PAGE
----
"When you think you're going higher and higher up the hill and insisting on being allowed to develop on steep slopes, to squeeze in just a couple more units, you really have to question the wisdom of what we're doing," said Susan Garber, a Savage resident who writes about county issues in a blog called "How Come?"
"You just have to scratch your head and say, 'What are they thinking?'" she said.
County officials say older developments built decades ago have more significant problems with runoff. In fact, some newer redevelopments improve antiquated stormwater management systems because any project built after 1985 is subject to runoff restrictions.
"The difficulty this community has is it's at the bottom of a funnel," said Jim Caldwell, who is in charge of community sustainability in Howard County. "The watershed is very steep. It's all heading down to the Patapsco River."
Caldwell said he doesn't believe much could have been done to prevent the fatal flash flood that recently devastated Ellicott City. Six and a half inches of rain dumped on the area in about two hours.
He said even if that amount of rain had fallen in the mostly wooded Ellicott City of the 1880s, Main Street still would have flooded.
But he does think the July flood will force the county to confront the challenge of mitigating future rain storms.
"What we're seeing is more shock storms, and it's not the norm for this area. Normally, we see one inch in 24 hours," Caldwell said. "Now we're seeing three inches in a normal rain storm. When you get these bursts like what happened here, it's a new phenomenon. We're dealing with weather change."
"Knowing all this, how do you take an old community like this and protect it?" he asked. "That's the big challenge."
Some of Ellicott City's most destructive floods — the Great Flood of 1868 that killed 43 people and Tropical Storm Agnes in 1972 — caused extensive damage after the Patapsco swelled from heavy rains.
Before 2011, it had been nearly 60 years since runoff from the Tiber stream produced a flash flood. But in the past five years, destructive flash floods have hit twice: Tropical Storm Lee in 2011 and last month's sudden thunderstorm.
Fred Tutman, the Patuxent Riverkeeper, said it's "myopic" to believe development hasn't played a role in flooding.
"What they suggest is this is an act of God or a fluke and therefore nobody can be blamed. ... The stormwater problems in Ellicott City are the result of storms, that's true, but the problem is there is no recovery area to absorb intensive flows," Tutman said. "That's something the county really needs to step up for and plan for."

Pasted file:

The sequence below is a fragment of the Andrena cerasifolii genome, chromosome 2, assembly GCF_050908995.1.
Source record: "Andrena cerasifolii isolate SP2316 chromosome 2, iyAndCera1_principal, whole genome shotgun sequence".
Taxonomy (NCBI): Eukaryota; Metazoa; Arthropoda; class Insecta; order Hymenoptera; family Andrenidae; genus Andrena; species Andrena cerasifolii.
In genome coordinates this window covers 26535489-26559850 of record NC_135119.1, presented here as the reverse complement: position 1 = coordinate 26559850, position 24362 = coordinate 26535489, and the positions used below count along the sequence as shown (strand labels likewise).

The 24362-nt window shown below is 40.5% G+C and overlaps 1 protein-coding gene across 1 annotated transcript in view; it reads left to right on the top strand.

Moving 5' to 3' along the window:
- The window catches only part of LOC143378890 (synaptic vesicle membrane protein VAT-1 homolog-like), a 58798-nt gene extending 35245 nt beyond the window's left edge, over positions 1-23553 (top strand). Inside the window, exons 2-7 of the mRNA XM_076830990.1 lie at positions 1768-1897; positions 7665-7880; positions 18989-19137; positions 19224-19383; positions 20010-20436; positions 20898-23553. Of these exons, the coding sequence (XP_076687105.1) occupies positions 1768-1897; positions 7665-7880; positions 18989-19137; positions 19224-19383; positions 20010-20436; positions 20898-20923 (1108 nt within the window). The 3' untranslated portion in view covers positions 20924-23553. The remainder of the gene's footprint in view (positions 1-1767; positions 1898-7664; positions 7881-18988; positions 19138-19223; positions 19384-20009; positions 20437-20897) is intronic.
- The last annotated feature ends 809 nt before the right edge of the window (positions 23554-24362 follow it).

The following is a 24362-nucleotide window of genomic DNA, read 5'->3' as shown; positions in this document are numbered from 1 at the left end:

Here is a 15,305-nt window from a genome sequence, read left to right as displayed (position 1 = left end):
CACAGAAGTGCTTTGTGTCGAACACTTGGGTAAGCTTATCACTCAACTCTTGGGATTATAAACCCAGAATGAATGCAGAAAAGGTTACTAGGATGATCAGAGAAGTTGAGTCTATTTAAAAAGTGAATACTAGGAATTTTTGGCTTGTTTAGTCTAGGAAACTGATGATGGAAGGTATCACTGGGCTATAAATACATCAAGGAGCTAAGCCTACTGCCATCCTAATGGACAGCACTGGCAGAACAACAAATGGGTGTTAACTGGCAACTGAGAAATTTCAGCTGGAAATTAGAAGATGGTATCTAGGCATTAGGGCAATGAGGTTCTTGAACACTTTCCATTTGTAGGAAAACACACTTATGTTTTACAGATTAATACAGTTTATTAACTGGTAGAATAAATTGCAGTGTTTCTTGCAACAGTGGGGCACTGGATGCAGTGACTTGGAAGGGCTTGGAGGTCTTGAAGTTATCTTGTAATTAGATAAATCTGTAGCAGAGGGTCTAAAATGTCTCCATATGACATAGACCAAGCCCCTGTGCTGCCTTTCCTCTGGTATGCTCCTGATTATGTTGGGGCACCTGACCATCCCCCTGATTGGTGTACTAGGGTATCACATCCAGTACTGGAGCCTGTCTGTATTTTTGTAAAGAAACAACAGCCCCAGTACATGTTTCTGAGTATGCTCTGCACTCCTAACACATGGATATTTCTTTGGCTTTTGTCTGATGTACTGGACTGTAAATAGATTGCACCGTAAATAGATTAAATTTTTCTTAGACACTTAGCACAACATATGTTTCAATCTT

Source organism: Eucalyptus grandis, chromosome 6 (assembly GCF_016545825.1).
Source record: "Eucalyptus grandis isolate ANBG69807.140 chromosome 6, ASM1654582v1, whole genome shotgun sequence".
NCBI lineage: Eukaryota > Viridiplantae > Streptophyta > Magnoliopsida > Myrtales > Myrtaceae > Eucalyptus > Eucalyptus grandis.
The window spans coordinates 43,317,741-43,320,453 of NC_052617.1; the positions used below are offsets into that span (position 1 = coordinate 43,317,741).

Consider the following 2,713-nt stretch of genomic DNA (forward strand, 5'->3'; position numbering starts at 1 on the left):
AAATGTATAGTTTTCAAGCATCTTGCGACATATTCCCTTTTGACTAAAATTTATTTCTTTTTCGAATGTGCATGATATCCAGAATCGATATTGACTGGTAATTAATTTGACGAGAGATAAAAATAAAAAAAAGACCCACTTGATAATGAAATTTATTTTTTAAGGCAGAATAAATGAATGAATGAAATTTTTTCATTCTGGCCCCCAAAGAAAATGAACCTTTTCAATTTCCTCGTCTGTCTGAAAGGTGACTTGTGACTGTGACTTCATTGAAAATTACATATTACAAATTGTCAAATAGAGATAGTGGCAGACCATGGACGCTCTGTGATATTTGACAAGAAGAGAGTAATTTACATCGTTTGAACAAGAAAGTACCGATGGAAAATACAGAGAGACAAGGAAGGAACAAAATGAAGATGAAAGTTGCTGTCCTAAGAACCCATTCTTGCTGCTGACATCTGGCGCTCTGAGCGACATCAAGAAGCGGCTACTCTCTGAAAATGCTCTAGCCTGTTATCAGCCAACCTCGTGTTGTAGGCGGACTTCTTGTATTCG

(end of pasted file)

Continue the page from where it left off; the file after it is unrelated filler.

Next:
County Executive Allan Kittleman said his administration is taking that issue seriously. When Kittleman took office following the 2014 election, he identified flooding in historic Main Street as a "major problem."
"There's nothing we can do to stop six inches of rain," Kittleman said. "But we can have an impact on other storms."
His first budget — for the 2016 fiscal year — included $2.5 million to start knocking off $18 million worth of flood control projects in the Main Street area. He followed up with $2.8 million for fiscal 2017, the current budget year that began July 1.
Kittleman also created the Historic Ellicott City Flood Workgroup to recommend next steps for flood prevention and mitigation.
The executive order creating the group noted that the floods are the result of "tropical systems, nor'easters, and flash flooding from sudden, short-lived rainstorms."
Debbie Slack Katz, chairwoman of the work group, said people are more aware than ever of the flood risks, which she hopes will help spur the group's efforts.
"I think the county has looked at it piecemeal before," Slack Katz said. "We never really dealt with some of the infrastructure problems and never looked at it in a holistic approach."
Former County Executive Ken Ulman said he's not sure any amount of spending could have prevented last month's flood.
He said his administration took pains to ensure that development wouldn't adversely affect the historic town. The redevelopment of Burgess Mill, for instance, introduced stormwater remediation where little had been done, Ulman said. And he said the county offered to buy several properties that officials believed were in the path of potential flash floods.
"This is a significant watershed," Ulman said. "In the Tiber-Hudson area, water is coming from everywhere."
Ulman said county officials considered expensive remedies, such as multimillion-dollar stormwater storage drains at the top of the watershed, but determined that the cost wasn't worth the benefit.
"It was a lot of money, and it was only going to improve things by something like 5 percent," Ulman recalled. "They weren't going to fix the problem, and they cost as much as a new school."